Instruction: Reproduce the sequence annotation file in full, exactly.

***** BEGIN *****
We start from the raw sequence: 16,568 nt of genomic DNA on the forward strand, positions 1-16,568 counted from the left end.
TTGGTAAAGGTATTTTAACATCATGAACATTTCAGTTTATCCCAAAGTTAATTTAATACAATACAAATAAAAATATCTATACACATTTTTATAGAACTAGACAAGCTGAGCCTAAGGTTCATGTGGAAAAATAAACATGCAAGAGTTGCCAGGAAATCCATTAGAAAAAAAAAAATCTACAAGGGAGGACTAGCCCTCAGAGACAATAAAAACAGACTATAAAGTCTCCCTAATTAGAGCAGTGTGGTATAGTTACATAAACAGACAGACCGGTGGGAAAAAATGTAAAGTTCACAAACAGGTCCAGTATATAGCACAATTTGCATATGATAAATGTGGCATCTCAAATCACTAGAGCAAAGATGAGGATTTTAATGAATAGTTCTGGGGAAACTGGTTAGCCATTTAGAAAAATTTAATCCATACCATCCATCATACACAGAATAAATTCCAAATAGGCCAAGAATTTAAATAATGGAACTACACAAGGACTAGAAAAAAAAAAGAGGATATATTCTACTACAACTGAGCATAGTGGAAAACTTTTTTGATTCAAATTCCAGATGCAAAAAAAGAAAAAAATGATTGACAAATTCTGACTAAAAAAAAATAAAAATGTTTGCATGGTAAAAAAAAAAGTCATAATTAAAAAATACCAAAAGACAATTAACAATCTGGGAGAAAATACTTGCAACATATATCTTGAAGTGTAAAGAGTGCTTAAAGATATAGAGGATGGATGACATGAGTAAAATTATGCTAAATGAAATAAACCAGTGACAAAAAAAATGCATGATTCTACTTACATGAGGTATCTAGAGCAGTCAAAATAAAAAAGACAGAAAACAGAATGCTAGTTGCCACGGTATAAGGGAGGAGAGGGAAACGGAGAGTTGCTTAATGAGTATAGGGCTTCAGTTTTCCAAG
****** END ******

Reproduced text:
We start from the raw sequence: 16,568 nt of genomic DNA on the forward strand, positions 1-16,568 counted from the left end.
TTGGTAAAGGTATTTTAACATCATGAACATTTCAGTTTATCCCAAAGTTAATTTAATACAATACAAATAAAAATATCTATACACATTTTTATAGAACTAGACAAGCTGAGCCTAAGGTTCATGTGGAAAAATAAACATGCAAGAGTTGCCAGGAAATCCATTAGAAAAAAAAAAATCTACAAGGGAGGACTAGCCCTCAGAGACAATAAAAACAGACTATAAAGTCTCCCTAATTAGAGCAGTGTGGTATAGTTACATAAACAGACAGACCGGTGGGAAAAAATGTAAAGTTCACAAACAGGTCCAGTATATAGCACAATTTGCATATGATAAATGTGGCATCTCAAATCACTAGAGCAAAGATGAGGATTTTAATGAATAGTTCTGGGGAAACTGGTTAGCCATTTAGAAAAATTTAATCCATACCATCCATCATACACAGAATAAATTCCAAATAGGCCAAGAATTTAAATAATGGAACTACACAAGGACTAGAAAAAAAAAAGAGGATATATTCTACTACAACTGAGCATAGTGGAAAACTTTTTTGATTCAAATTCCAGATGCAAAAAAAGAAAAAAATGATTGACAAATTCTGACTAAAAAAAAATAAAAATGTTTGCATGGTAAAAAAAAAAGTCATAATTAAAAAATACCAAAAGACAATTAACAATCTGGGAGAAAATACTTGCAACATATATCTTGAAGTGTAAAGAGTGCTTAAAGATATAGAGGATGGATGACATGAGTAAAATTATGCTAAATGAAATAAACCAGTGACAAAAAAAATGCATGATTCTACTTACATGAGGTATCTAGAGCAGTCAAAATAAAAAAGACAGAAAACAGAATGCTAGTTGCCACGGTATAAGGGAGGAGAGGGAAACGGAGAGTTGCTTAATGAGTATAGGGCTTCAGTTTTCCAAG